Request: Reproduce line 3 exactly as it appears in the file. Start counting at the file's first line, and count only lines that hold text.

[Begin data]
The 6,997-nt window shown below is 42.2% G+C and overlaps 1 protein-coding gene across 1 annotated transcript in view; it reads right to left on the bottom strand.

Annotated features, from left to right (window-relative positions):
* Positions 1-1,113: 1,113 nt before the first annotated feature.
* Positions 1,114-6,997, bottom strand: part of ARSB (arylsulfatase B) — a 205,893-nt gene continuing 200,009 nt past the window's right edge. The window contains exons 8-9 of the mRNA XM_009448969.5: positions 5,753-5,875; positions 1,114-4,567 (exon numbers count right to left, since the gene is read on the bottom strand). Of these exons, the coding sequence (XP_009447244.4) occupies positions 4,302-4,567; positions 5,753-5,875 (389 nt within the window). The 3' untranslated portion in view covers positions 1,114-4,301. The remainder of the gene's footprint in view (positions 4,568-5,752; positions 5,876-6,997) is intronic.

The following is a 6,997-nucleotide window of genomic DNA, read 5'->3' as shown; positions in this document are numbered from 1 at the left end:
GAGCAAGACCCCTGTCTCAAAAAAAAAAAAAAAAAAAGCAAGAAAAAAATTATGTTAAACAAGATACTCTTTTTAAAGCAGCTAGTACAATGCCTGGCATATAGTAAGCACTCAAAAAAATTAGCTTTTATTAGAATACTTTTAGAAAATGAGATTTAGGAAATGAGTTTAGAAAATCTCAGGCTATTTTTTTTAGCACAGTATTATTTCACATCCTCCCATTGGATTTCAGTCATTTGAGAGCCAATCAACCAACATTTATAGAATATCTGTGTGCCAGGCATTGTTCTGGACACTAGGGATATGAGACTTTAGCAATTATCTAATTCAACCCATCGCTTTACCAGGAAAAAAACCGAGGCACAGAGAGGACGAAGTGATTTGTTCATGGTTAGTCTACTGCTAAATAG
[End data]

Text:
* Positions 1-1,113: 1,113 nt before the first annotated feature.